Why Peter Higgs leaves a massive legacy in the field of physics

A man in a suit stands in front of an image of the Large Hadron Collider, which has lots of mechanical parts centered around a yellow middle device.
Peter Higgs in front of a photograph of the Large Hadron Collider at the Science Museum's 'Collider' exhibition on November 12, 2013 in London, England. (Image credit: Peter Macdiarmid/Getty Images)

On April 8, 2024, British theoretical physicist Peter Ware Higgs passed away at the age of 94. It was almost 12 years ago, on July 4, 2012, in a fairly inauspicious lecture hall located in Geneva, Switzerland, when Higgs became an iconic figure in modern science.

That was the day it was announced that collisions between particles at the Large Hadron Collider (LHC) facility — arguably the most ambitious and audacious science experiment ever — revealed the existence of the Higgs boson.

The discovery of the Higgs boson, named for Higgs himself, has been vital for the field of particle physics. It was the last occupant of the particle zoo that's needed to complete what's known as the "Standard Model of particle physics," the best description we have of the universe on the smallest of scales.

For Higgs, born in Newcastle upon Tyne in the U.K. to a Scottish mother and an English father on May 29, 1929, the moment was met with an outflow of emotion. This was unsurprising, given that this announcement represented the culmination of five decades of his work, and validated a theory that he refused to give up on.

Related: Higgs boson: The 'God Particle' explained

Beyond the culmination of the Standard Model, the discovery of the Higgs boson signaled the need for physicists to begin exploring physics beyond parameters they were used to, thus setting the course for physics for decades to come. 

"Peter Higgs' contribution to modern physics is absolutely outstanding," Luz Ángela García Peñaloza, a cosmologist at Universidad ECCI in Colombia told Space.com. "His work on quantum field theory led to a theory for which, later on, he would be awarded the Nobel Prize in Physics and explains the mechanism that provides fundamental particles with mass.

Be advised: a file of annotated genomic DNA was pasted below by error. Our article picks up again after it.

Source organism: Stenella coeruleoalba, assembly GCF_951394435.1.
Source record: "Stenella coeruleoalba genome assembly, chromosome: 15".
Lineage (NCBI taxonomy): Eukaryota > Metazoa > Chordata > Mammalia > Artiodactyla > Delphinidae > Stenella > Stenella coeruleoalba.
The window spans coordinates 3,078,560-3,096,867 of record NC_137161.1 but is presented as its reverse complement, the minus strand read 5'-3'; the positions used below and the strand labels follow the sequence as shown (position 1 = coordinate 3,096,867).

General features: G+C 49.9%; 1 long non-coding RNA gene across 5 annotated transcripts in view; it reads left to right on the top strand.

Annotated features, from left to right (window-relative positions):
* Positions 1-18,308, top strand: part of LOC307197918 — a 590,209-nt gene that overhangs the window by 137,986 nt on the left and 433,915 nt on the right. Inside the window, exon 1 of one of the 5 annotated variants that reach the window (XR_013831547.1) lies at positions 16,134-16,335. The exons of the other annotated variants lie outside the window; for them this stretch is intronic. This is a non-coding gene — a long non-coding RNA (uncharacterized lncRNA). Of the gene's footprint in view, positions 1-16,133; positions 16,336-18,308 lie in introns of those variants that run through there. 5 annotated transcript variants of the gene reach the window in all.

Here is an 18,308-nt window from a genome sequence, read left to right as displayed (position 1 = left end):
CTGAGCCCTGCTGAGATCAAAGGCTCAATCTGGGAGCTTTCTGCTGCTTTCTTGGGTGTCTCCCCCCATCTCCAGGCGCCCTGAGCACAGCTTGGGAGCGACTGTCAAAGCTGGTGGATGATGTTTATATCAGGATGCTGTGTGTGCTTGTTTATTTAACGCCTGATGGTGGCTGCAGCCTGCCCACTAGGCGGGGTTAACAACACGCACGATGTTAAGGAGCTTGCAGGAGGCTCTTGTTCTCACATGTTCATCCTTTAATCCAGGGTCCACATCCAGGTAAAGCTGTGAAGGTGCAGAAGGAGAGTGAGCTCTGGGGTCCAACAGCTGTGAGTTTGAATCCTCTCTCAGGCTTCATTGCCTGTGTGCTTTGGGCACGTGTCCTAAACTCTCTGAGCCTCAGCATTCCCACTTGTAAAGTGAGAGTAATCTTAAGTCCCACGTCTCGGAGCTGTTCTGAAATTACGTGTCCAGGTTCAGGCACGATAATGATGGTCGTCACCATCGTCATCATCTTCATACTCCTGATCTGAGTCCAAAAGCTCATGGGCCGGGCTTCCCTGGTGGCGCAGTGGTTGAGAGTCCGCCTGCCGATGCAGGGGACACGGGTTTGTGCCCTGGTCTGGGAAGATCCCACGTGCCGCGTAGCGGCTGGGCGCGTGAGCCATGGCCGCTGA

"He was way ahead of his time."

50 years of searching for a single particle

The 20th century marked the birth of particle physics as a discipline of its own and sparked huge strides in the nascent field. Yet, as that century drew to a close and the particle zoo grew in terms of its occupants, physicists started to wonder why some particles had mass and others, particularly particles of light called "photons," didn't.

By 1964, physicists studying the weak nuclear force, which is one of four fundamental forces of nature that determines the atomic decay of elements by transforming protons to neutrons, concluded something surprising. 

The carriers of this force, W and Z bosons, should be massless — yet, the fact that the weak force appeared strong over short distances and weak over long distances meant they couldn't be massless. If they were, it would risk breaking an important rule of physics called symmetry, which ensures the laws of nature are the same however they are viewed. According to CERN, you can think of the symmetry problem as analogous to a pencil standing on its tip  —  a symmetrical system  —  suddenly tipping to point in a preferred direction, thus destroying its symmetry.

In 1964, Peter Higgs, François Englert and Robert Brout proposed a solution. There might be something, they said, that "tricks" nature into spontaneously breaking symmetry. So, what could that something be?